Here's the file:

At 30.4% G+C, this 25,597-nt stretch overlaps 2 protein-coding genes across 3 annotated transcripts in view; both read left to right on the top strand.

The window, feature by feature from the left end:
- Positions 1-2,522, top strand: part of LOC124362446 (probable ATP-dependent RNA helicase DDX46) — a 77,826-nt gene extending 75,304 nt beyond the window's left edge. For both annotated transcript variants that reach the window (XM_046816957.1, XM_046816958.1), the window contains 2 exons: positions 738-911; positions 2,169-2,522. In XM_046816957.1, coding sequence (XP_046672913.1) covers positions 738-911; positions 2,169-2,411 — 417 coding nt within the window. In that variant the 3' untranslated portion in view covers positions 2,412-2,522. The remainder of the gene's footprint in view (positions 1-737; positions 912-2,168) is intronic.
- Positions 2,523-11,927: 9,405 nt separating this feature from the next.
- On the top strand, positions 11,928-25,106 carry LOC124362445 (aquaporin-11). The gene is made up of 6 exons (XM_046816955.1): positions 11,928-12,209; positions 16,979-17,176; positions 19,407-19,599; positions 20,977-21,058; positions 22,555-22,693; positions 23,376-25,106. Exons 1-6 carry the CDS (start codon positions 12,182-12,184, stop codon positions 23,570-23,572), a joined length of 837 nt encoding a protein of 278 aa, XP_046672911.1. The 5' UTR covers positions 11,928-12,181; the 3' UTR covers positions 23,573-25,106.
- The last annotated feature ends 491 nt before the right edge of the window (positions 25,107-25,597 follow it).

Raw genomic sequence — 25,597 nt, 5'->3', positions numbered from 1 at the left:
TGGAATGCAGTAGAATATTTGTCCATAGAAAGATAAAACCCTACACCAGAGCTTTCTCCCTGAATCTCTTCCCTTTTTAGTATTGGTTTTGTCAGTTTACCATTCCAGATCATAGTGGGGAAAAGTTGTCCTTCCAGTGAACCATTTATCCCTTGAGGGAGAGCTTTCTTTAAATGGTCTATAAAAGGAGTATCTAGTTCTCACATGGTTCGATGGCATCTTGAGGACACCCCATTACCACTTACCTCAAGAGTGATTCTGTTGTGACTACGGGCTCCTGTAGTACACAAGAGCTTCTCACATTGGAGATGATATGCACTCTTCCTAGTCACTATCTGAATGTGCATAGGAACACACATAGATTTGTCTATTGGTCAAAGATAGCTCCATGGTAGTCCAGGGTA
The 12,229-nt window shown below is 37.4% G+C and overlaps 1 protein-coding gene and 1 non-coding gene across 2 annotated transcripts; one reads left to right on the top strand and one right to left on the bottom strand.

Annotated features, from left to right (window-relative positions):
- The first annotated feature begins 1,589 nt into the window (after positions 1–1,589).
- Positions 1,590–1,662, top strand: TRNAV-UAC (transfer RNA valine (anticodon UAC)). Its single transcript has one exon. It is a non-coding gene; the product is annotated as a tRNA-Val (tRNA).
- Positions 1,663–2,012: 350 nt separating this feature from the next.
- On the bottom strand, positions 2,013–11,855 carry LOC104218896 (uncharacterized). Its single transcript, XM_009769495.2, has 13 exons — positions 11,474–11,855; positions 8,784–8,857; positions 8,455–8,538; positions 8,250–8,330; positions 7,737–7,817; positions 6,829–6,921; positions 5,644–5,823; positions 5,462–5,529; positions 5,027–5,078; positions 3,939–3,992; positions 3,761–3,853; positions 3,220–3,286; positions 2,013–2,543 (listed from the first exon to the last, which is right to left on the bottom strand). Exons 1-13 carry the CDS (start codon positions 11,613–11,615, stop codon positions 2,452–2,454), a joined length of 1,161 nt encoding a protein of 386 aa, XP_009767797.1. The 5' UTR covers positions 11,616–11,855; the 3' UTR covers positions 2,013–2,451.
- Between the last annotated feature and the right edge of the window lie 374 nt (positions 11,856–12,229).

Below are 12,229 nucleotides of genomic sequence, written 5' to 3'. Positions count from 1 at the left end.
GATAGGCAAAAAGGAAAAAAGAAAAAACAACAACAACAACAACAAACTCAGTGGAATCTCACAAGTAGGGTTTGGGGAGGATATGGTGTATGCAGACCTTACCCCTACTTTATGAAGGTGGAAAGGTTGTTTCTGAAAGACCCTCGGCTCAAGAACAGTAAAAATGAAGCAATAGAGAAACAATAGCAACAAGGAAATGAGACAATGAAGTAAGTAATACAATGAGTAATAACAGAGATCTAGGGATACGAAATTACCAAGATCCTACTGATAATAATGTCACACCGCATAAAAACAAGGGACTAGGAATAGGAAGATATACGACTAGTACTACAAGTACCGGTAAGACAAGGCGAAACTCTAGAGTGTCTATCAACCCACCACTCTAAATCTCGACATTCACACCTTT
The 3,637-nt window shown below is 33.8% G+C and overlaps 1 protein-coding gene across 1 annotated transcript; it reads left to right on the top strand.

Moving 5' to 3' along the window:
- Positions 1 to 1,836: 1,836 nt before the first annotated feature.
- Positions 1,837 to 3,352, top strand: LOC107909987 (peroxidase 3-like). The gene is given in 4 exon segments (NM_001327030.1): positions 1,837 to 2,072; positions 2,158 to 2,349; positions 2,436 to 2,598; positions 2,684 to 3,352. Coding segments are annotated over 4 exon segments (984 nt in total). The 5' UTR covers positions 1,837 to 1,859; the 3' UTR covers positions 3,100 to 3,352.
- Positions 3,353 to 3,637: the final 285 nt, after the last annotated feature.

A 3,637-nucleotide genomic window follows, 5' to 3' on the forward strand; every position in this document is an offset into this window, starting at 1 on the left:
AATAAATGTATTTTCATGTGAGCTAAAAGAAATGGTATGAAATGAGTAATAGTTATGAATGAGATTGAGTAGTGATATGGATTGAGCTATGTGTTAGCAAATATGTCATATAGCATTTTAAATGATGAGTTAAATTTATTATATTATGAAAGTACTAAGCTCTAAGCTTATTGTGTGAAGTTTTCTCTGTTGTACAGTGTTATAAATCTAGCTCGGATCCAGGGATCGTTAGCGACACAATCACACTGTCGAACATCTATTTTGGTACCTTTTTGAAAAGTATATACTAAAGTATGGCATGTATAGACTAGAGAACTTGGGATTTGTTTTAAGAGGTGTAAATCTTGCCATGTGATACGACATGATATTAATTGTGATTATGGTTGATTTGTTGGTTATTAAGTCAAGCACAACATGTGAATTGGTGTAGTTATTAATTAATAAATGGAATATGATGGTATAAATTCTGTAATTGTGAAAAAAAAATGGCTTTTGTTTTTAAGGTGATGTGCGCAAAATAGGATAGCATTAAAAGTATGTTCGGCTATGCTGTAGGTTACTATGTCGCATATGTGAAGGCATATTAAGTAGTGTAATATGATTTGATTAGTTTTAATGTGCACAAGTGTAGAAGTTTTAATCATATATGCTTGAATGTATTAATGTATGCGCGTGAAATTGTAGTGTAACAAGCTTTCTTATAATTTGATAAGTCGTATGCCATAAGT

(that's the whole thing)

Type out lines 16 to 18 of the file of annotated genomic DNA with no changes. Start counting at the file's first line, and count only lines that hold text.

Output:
Below are 12,229 nucleotides of genomic sequence, written 5' to 3'. Positions count from 1 at the left end.
GATAGGCAAAAAGGAAAAAAGAAAAAACAACAACAACAACAACAAACTCAGTGGAATCTCACAAGTAGGGTTTGGGGAGGATATGGTGTATGCAGACCTTACCCCTACTTTATGAAGGTGGAAAGGTTGTTTCTGAAAGACCCTCGGCTCAAGAACAGTAAAAATGAAGCAATAGAGAAACAATAGCAACAAGGAAATGAGACAATGAAGTAAGTAATACAATGAGTAATAACAGAGATCTAGGGATACGAAATTACCAAGATCCTACTGATAATAATGTCACACCGCATAAAAACAAGGGACTAGGAATAGGAAGATATACGACTAGTACTACAAGTACCGGTAAGACAAGGCGAAACTCTAGAGTGTCTATCAACCCACCACTCTAAATCTCGACATTCACACCTTT
The 3,637-nt window shown below is 33.8% G+C and overlaps 1 protein-coding gene across 1 annotated transcript; it reads left to right on the top strand.